France should allow headscarves and teach more Arabic in schools: report to PM
France should reverse decades of strict secularism to integrate its immigrant population better, allowing Muslims to wear headscarves in schools and promoting Arabic teaching, according to an iconoclastic report commissioned by the prime minister.
The document, part of a government review of integration policy, sparked an outcry among conservative opposition politicians and unease among the governing Socialists.
It said France, with Europe’s largest Muslim population, should recognize the “Arab-oriental dimension” of its identity, for example by changing street and place names, rewriting its history curriculum and creating a special day to honor the contribution of immigrant cultures.
Although ethnic statistics are officially banned, an estimated 5 million Muslims, originating mostly from former African colonies such as Algeria and Morocco, live in France.
Prime Minister Jean-Marc Ayrault, who will chair a ministerial meeting next month on improving integration based partly on the report, told reporters there was no plan to drop the headscarf ban and distanced himself from the study.
“Just because I receive a report doesn’t make it government policy,” Ayrault said after the daily Le Figaro drew attention to the document, which was posted on the prime minister’s official website last month.
Among the proposals presented by senior civil servant Thierry Tuot and a group of experts was to forbid authorities and the media to refer to people’s nationality, religion or ethnicity, and the creation of a new offence of “racial harassment”.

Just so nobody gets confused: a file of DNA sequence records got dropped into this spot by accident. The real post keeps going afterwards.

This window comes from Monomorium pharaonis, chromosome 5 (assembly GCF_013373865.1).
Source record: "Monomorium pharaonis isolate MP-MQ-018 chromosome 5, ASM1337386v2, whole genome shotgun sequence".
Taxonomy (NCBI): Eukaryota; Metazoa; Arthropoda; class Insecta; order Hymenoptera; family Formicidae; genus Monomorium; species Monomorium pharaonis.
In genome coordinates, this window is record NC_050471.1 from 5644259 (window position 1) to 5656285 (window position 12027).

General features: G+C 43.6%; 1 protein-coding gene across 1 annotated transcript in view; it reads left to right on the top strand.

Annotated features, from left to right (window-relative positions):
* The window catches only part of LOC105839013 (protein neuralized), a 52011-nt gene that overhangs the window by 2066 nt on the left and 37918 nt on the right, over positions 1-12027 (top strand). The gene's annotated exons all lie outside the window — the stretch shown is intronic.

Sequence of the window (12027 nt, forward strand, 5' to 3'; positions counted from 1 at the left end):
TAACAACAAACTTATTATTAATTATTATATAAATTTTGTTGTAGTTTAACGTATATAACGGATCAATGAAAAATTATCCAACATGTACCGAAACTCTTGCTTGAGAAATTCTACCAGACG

They also recommended promoting the teaching of Arabic and African languages in French schools.
Ayrault said the aim was to recommend ways to fight discrimination and inequality to “get the republican model of integration working again because it has broken down”.
Centre-right UMP party leader Jean-Francois Cope accused the government of pandering to the immigrant vote and denounced “an attempt to make multiculturalism the new model for France”.
“It would no longer be up to immigrants to adopt French culture, but for France to abandon its own culture, language, history and identity to adapt to other people’s cultures,” he said in a statement.
Far-right National Front leader Marine Le Pen said implementing the recommendations would be tantamount to “a declaration of war on the French people”.
A spokesman for Socialist lawmakers, Thierry Mandon, said a distinction should be drawn between a healthy overall approach and some “extremist proposals”, stressing there was no question of repealing a 2006 law that banned the wearing of headscarves and other religious symbols in schools.
France experienced a wave of youth riots in 2005 in poor, high-rise suburbs where many immigrants are concentrated, prompting calls for greater government action to improve the social and economic integration of young people of immigrant origin.
A tradition of republican secularism rooted in the 1789 French revolution and reinforced by the separation of church and state at the start of the 20th century has faced uncomfortable challenges from a growing Muslim minority.
Philosopher Alain Finkielkraut stirred controversy in October with a book entitled “L’identite malheureuse” (The unhappy identity) which argued that Islamism was undermining France’s national identity.